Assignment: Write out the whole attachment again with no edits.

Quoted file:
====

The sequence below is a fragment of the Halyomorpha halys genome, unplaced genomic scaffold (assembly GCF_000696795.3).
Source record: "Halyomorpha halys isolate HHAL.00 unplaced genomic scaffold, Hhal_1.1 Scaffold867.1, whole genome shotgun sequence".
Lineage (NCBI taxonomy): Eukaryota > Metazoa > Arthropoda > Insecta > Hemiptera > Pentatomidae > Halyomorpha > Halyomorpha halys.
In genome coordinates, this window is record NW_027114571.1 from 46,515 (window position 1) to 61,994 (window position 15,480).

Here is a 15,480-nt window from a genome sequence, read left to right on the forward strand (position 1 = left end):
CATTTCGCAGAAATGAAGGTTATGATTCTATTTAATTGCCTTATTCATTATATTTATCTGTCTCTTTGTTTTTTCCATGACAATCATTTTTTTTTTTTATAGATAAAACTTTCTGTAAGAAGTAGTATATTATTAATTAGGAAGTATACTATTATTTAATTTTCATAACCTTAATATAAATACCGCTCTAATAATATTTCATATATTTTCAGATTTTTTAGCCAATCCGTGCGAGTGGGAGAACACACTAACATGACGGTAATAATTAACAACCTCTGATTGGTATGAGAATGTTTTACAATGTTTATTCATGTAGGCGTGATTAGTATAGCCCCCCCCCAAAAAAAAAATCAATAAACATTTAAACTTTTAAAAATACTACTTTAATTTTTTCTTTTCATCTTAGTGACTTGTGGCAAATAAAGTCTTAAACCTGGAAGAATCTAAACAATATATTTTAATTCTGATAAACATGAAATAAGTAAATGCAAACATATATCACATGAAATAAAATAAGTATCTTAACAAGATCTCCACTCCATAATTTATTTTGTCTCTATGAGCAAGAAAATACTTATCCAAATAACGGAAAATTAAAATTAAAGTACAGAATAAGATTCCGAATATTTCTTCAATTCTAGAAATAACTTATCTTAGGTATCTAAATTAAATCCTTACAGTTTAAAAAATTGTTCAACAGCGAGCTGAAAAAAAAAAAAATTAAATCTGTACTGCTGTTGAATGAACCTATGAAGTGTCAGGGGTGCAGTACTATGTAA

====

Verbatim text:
The sequence below is a fragment of the Halyomorpha halys genome, unplaced genomic scaffold (assembly GCF_000696795.3).
Source record: "Halyomorpha halys isolate HHAL.00 unplaced genomic scaffold, Hhal_1.1 Scaffold867.1, whole genome shotgun sequence".
Lineage (NCBI taxonomy): Eukaryota > Metazoa > Arthropoda > Insecta > Hemiptera > Pentatomidae > Halyomorpha > Halyomorpha halys.
In genome coordinates, this window is record NW_027114571.1 from 46,515 (window position 1) to 61,994 (window position 15,480).

Here is a 15,480-nt window from a genome sequence, read left to right on the forward strand (position 1 = left end):
CATTTCGCAGAAATGAAGGTTATGATTCTATTTAATTGCCTTATTCATTATATTTATCTGTCTCTTTGTTTTTTCCATGACAATCATTTTTTTTTTTTATAGATAAAACTTTCTGTAAGAAGTAGTATATTATTAATTAGGAAGTATACTATTATTTAATTTTCATAACCTTAATATAAATACCGCTCTAATAATATTTCATATATTTTCAGATTTTTTAGCCAATCCGTGCGAGTGGGAGAACACACTAACATGACGGTAATAATTAACAACCTCTGATTGGTATGAGAATGTTTTACAATGTTTATTCATGTAGGCGTGATTAGTATAGCCCCCCCCCAAAAAAAAAATCAATAAACATTTAAACTTTTAAAAATACTACTTTAATTTTTTCTTTTCATCTTAGTGACTTGTGGCAAATAAAGTCTTAAACCTGGAAGAATCTAAACAATATATTTTAATTCTGATAAACATGAAATAAGTAAATGCAAACATATATCACATGAAATAAAATAAGTATCTTAACAAGATCTCCACTCCATAATTTATTTTGTCTCTATGAGCAAGAAAATACTTATCCAAATAACGGAAAATTAAAATTAAAGTACAGAATAAGATTCCGAATATTTCTTCAATTCTAGAAATAACTTATCTTAGGTATCTAAATTAAATCCTTACAGTTTAAAAAATTGTTCAACAGCGAGCTGAAAAAAAAAAAAATTAAATCTGTACTGCTGTTGAATGAACCTATGAAGTGTCAGGGGTGCAGTACTATGTAA